It is my firm conviction that the harm reduction strategies used to deal with alcohol use are at heart identical to those used for injection drug use.
When a heroin user comes to a needle exchange for clean needles no one would ever think of saying to this person “I think you use too much heroin. You may not have clean needles because I think you should pursue a goal of abstinence from heroin.” It should be clear as crystal that the greater the problem with heroin, the more there is a need to practice harm reduction.
In the early days of needle exchange some attempts were made to make the supply of clean needles contingent upon the user complying with some conditions such as participation in a program aimed at abstinence. What we found was that this simply does not work. When the supply of clean needles is made conditional, large numbers of users do not come back and return to sharing dirty needles instead.
When an injection drug user comes in to a needle exchange the proper thing to do is to thank the person for helping to get dirty needles off the streets, because this person is indeed doing a public service.
It is our contention that harm reduction alcohol is the same as harm reduction for injection drug use. The greater the problem that an individual has with alcohol, the more that person is in need of harm reduction strategies. People will choose alcohol abstinence as a goal only if and when they personally are ready to do so. Attempts to coerce abstinence from the outside will only lead to increased alcohol abuse and ever greater harms as a result.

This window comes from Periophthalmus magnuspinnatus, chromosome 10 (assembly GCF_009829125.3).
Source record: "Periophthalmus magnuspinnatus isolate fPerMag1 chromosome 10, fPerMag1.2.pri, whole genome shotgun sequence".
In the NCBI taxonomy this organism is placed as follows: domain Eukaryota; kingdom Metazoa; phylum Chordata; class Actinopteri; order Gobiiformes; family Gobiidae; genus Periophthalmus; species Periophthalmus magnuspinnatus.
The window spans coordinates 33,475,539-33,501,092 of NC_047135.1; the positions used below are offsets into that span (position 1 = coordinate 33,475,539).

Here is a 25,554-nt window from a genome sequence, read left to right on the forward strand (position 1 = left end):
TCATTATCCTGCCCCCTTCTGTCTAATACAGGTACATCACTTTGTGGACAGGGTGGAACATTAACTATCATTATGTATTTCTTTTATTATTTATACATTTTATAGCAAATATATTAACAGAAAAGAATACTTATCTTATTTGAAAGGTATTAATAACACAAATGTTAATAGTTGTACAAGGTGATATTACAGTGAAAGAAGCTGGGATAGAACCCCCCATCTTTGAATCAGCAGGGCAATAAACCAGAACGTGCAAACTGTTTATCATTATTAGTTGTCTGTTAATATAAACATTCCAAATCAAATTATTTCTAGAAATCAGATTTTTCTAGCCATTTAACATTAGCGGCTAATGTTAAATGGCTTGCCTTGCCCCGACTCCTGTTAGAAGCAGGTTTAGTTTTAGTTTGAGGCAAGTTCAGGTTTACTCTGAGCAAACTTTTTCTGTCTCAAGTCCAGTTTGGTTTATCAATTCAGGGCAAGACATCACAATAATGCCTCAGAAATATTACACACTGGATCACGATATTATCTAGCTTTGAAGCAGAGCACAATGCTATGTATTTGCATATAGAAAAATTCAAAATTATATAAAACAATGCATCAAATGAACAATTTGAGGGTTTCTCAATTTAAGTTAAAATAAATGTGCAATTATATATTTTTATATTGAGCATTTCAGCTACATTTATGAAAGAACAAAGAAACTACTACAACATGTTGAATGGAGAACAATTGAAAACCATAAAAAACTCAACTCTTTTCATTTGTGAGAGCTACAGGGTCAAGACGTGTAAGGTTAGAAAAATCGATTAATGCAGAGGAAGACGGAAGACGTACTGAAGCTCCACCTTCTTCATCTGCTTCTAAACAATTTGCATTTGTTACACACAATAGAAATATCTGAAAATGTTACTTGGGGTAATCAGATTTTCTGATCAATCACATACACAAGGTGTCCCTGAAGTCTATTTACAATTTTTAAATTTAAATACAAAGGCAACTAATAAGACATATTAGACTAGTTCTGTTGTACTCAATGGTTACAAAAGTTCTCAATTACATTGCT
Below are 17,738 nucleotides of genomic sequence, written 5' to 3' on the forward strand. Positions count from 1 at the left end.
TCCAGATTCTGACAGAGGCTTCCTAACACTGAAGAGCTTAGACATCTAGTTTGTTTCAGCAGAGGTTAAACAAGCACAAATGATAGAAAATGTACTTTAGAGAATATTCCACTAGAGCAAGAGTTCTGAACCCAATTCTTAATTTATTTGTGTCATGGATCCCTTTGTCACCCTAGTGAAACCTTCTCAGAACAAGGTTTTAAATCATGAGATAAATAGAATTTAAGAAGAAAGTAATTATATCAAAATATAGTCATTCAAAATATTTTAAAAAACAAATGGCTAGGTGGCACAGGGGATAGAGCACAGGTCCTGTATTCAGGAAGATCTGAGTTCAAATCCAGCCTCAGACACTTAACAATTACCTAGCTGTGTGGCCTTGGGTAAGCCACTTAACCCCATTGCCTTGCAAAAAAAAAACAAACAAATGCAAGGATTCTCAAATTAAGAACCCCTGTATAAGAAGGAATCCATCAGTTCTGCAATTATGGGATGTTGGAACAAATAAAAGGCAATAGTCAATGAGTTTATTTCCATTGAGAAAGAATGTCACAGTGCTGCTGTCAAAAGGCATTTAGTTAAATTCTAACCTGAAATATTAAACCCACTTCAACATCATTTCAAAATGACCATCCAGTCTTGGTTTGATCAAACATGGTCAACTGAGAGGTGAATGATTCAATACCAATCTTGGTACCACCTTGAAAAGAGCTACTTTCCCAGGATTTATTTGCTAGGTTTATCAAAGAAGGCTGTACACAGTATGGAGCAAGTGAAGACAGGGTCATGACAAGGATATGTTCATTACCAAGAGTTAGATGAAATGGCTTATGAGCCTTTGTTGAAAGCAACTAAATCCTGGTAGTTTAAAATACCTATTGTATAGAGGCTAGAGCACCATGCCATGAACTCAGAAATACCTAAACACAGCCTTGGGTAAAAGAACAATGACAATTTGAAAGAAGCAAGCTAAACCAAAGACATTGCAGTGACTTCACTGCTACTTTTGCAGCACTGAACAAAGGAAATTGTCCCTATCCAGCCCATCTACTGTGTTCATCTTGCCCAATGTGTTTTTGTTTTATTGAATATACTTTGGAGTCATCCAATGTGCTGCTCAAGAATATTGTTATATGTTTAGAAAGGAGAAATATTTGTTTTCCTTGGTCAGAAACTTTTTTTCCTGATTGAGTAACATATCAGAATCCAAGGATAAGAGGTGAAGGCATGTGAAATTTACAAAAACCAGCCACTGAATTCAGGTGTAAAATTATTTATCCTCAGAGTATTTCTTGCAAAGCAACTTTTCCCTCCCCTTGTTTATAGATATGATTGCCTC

I am in complete disagreement with Marc Kern’s statement that “Harm reduction is not for everyone. Clearly some people need to abstain from drinking.” http://www.highsobriety.net
Yes–it might be wonderful if everyone would simply abstain from heroin or alcohol or other bad habits just because we wished it to be so. The world does not work that way. AA’s Triennial Surveys tell us that only five percent of new AA members are still attending AA meetings at the end of the first year. Hester and Miller’s Handbook of Alcoholism Treatment Approaches: Effective Alternatives shows us that the most commonly used abstinence-based treatments in the US not only have extremely high failure rates, but that they may also be actively harmful for some clients.
Abstinence succeeds when chosen by the client, not by the therapist. For all others harm reduction is the most effective way of minimizing the damages done by alcohol abuse to the individual user and to society at large.